Table 1 compares the numbers of trees by species in the observation area and the number of birds using each species of tree.  The chi-square values for each tree added up to 35.46 and the table had 4 degrees of freedom (# of rows – 1).  When finding a P value using the table of c2 values, it was found that P << .005, thus the birds were not selecting different tree species at random.  Table 2 compares the part of the tree used with the size of the bird using the tree.  The c2 values were totaled for the small, medium, and large birds in each area of the tree.  These totals for trunk, inner branches, and outer branches were then totaled to get an overall total c2 value.  The final value was not large enough to reject the null hypothesis, so it cannot be said that the birds are not choosing the area of the trees at random (c2 = 5.53; P<0.5).

 

Discussion:

The results may at first seem puzzling.  Why would the birds associate with specific species of tree, but not with the parts of that species?  I will try and explain the results from two different approaches.  First, assuming that birds are choosing the species of tree because it contains a resource they like (namely food items) it seems feasible that the birds would show preference for the trees containing the resource, which is what Table 1 concludes.  It would also seem logical at first that the resource (seeds or fruit) would be unevenly distributed throughout the tree and thus the birds would show preference for certain parts of the tree.  Table 2 does not conclude that there is an association, so an alternate logic must be used to support the data.  Lets assume that the resource the birds are using is not produced by the tree, but rather it is also on the tree and it has no association with the parts of the tree (ex. a worm that lives on the bark of the tree).  This would allow the bird access to the resource on any part of the tree, and thus the data would show no definitive association between the birds and different parts of the tree. 

            One also might expect predation to play a role in the areas used by the various birds even though it counters the data.  If predation were prevalent, one would expect the birds to land on the part of the tree that afforded them the most protection (i.e. the inner branches) yet this was not supported by the data.  To support the data, I would conclude that predation is not a major factor on where the birds land in the trees.  The lack of predators, namely hawks and other birds of prey, is one way to explain a low level of predation.  This assumed lack of predators might be caused by the location of the observational area.  Brackenridge Park is located near downtown San Antonio, which is not a very natural place for a hawk to live.  If the number of predators were lowered because of location or proximity to an undesirable predator habitat, one would expect the effect on the birds being studied would be lessened.  If there were so few predators that they did not pose a real threat, then the birds would not select a part of the tree because of protection from the predators.  This logic would also support the data of Table 2.  I am sure that there are several (even hundreds) of alternate explanations for the results that were obtained, but I just outlined two that could possibly explain the results.  A much larger study or the same area over a much longer time would take out a significant amount of possible error and may also change the outcome of the data, but there was not enough space or time allotted for further study.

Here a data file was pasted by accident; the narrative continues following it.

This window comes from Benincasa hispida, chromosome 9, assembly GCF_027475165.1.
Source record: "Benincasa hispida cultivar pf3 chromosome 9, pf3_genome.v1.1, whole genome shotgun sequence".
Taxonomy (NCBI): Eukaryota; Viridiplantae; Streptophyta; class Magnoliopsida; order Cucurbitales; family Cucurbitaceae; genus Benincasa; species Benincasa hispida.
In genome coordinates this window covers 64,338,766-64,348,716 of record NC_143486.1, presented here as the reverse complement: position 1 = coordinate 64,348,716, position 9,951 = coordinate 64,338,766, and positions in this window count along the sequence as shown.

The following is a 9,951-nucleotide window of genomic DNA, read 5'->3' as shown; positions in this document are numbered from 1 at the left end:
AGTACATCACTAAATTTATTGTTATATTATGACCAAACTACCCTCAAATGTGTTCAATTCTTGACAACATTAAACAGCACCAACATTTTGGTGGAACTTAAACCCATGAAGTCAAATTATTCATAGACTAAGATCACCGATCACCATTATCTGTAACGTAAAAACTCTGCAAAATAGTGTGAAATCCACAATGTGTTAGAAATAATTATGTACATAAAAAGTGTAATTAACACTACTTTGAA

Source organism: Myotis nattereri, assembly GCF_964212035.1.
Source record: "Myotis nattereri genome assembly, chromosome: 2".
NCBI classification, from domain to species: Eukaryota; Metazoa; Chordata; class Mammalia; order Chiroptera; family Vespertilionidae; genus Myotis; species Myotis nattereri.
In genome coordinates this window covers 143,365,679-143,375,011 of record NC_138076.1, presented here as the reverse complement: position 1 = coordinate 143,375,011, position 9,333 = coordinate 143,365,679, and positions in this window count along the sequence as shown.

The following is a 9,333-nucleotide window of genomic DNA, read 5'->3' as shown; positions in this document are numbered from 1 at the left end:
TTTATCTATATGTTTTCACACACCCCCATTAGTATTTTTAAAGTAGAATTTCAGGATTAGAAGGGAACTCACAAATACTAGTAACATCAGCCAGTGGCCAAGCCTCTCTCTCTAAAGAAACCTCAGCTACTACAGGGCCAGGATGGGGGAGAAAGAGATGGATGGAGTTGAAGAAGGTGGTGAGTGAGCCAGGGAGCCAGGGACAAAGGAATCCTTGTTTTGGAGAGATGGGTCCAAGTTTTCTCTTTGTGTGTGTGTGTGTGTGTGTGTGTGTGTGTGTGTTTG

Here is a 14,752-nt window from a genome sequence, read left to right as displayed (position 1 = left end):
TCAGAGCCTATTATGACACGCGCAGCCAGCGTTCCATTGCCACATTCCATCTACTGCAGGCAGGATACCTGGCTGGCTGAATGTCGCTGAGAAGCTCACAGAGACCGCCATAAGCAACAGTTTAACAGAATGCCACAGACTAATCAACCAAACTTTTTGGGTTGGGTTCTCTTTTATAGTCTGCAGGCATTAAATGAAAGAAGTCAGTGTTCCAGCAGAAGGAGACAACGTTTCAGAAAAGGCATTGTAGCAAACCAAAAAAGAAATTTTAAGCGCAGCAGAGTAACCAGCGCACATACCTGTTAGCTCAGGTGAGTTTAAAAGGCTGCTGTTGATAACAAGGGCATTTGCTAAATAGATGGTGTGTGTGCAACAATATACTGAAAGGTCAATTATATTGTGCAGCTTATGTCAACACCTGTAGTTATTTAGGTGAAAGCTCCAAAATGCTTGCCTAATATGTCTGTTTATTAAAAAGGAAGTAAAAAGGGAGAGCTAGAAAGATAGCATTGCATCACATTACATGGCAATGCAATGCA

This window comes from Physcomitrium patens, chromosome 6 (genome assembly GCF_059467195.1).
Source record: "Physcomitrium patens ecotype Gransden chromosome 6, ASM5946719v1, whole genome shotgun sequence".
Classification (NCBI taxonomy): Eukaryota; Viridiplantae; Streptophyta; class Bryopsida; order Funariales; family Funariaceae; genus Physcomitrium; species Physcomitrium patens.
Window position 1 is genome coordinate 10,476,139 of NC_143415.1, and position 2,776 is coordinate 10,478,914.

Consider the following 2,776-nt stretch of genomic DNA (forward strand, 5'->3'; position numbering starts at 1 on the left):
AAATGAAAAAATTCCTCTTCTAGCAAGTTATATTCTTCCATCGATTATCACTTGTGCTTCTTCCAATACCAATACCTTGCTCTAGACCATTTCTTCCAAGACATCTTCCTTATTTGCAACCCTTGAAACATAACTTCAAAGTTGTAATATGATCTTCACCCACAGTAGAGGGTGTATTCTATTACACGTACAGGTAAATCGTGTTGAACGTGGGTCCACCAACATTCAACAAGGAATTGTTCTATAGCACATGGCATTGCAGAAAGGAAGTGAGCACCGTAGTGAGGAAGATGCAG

Bird Habitat Use In Brackenridge Park

 

Bryan Hummel  Ecology 3434

February 16, 1999.